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image from the live stream of the kestrel

26 Apr 2019

The kestrels return to campus

Kestrels have been nesting and breeding on campus for six years and thanks to the camera set up last year we know that the hen has returned and has laid five eggs.

There was a concern that the kestrels might not return.  Fortunately, this has not been the case and excitement is already building at the prospect of more cute kestrel chicks.

The University campus is a hub for wildlife, thanks to the dedicated work of the Sustainability and Grounds and Gardens team. Their management of biodiversity on and around campus is thought to be partly responsible for the successful breeding of the kestrels over the past six years.

Senior Arborist, Mark Hillman, has said that kestrels typically lay around four eggs and do not begin to incubate them until they have a full clutch. This is to avoid the eggs hatching at different times, which endangers the chicks’ chance of survival. If there are more than five eggs it is likely that not all will reach fledging age.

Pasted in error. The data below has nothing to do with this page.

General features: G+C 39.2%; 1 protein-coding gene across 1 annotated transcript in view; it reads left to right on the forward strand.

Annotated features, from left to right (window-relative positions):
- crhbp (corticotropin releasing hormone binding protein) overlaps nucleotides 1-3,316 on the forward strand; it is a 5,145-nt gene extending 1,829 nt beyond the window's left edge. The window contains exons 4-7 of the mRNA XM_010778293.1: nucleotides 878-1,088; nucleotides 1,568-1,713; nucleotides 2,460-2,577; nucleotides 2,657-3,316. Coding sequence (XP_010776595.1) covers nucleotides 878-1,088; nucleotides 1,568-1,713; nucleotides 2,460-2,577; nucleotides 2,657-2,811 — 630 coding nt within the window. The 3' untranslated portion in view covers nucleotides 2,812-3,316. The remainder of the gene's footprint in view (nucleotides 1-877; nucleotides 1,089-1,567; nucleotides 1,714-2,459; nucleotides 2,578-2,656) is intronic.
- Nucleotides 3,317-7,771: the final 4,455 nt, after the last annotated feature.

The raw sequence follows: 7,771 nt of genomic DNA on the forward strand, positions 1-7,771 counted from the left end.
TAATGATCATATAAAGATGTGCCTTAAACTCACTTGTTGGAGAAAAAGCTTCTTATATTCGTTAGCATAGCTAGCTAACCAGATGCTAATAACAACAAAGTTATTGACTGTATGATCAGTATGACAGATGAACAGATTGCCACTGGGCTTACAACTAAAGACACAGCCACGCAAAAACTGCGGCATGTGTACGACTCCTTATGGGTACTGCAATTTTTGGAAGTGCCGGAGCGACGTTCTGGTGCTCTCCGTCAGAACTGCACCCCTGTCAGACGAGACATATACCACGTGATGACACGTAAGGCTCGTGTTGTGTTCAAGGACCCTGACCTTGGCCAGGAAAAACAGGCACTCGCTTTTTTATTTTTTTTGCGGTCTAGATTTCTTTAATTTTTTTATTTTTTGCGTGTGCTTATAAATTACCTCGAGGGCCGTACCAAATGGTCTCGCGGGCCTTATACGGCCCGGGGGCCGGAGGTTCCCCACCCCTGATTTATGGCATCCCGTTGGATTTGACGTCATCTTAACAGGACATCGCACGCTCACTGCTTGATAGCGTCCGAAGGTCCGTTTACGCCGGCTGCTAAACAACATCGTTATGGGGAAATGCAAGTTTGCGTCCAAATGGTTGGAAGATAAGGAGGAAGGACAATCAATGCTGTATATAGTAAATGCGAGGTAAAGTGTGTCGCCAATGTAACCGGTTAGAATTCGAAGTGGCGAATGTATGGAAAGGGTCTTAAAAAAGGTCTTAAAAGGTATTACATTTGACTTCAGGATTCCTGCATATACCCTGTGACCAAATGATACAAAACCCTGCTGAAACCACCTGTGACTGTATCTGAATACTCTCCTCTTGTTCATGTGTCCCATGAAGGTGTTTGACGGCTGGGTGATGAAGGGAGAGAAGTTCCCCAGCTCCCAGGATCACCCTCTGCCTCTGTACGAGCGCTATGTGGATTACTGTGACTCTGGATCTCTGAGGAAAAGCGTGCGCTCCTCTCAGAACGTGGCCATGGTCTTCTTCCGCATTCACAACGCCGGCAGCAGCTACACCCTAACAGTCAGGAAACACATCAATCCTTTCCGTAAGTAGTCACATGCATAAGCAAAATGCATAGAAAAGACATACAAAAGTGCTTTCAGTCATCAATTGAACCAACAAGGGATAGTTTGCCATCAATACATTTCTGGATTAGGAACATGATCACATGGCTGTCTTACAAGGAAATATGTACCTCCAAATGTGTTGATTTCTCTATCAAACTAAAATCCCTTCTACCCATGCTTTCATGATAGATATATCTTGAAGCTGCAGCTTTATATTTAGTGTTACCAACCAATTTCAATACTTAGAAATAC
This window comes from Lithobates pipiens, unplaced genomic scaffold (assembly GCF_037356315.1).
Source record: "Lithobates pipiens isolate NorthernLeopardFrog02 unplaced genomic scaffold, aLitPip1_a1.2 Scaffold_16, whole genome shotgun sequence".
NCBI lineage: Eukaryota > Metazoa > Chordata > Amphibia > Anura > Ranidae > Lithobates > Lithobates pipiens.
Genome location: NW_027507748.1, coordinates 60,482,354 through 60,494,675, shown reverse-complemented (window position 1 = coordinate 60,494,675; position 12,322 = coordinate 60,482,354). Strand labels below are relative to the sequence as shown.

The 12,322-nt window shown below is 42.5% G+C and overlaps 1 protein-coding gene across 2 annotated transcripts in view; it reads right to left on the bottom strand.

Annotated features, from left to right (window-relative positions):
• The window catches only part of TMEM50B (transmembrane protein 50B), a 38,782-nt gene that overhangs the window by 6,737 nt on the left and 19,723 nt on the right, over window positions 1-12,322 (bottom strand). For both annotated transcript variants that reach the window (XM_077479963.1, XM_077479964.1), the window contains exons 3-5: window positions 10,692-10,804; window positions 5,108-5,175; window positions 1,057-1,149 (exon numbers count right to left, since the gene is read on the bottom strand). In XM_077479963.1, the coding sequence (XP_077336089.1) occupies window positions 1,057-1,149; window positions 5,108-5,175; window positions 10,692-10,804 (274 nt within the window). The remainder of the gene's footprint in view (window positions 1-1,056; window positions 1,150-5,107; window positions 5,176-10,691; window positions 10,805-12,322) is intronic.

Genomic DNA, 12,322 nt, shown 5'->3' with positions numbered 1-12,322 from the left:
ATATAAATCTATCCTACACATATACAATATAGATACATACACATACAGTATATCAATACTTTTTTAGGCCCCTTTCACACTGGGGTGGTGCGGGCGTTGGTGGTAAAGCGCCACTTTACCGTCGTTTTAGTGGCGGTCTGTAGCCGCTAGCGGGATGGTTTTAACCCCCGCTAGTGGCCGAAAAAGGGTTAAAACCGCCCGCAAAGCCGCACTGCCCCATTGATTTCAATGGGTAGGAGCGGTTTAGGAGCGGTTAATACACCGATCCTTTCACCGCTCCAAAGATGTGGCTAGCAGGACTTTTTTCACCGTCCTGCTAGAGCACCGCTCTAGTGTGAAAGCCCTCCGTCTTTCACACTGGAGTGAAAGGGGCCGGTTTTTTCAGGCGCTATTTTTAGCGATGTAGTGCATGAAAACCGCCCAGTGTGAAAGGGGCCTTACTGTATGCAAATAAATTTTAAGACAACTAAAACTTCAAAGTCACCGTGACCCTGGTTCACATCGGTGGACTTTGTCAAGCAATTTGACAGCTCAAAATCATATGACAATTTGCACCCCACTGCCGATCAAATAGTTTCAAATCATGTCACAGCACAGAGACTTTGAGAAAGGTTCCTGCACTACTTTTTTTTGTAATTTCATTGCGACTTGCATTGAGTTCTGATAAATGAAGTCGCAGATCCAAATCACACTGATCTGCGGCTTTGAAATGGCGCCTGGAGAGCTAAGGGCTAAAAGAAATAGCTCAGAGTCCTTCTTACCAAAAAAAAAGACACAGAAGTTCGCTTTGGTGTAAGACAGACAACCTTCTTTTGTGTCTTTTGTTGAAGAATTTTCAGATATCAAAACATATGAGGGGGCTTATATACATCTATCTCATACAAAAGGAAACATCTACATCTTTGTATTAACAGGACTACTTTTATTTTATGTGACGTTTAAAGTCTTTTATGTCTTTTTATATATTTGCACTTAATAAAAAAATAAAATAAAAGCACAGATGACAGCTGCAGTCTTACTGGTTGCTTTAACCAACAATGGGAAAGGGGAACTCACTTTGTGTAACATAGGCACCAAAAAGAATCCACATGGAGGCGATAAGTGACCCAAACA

The hen lays an egg almost every day until she has a full clutch, and Mark commented that it will then be a “waiting game” as incubation is between 27-29 days.

The typical time for kestrels to lay their eggs is in late April or early May so our feathery friend is right on schedule.

To stay updated you can watch the live stream of the kestrels’ nesting box on the Sustainability team’s Youtube channel.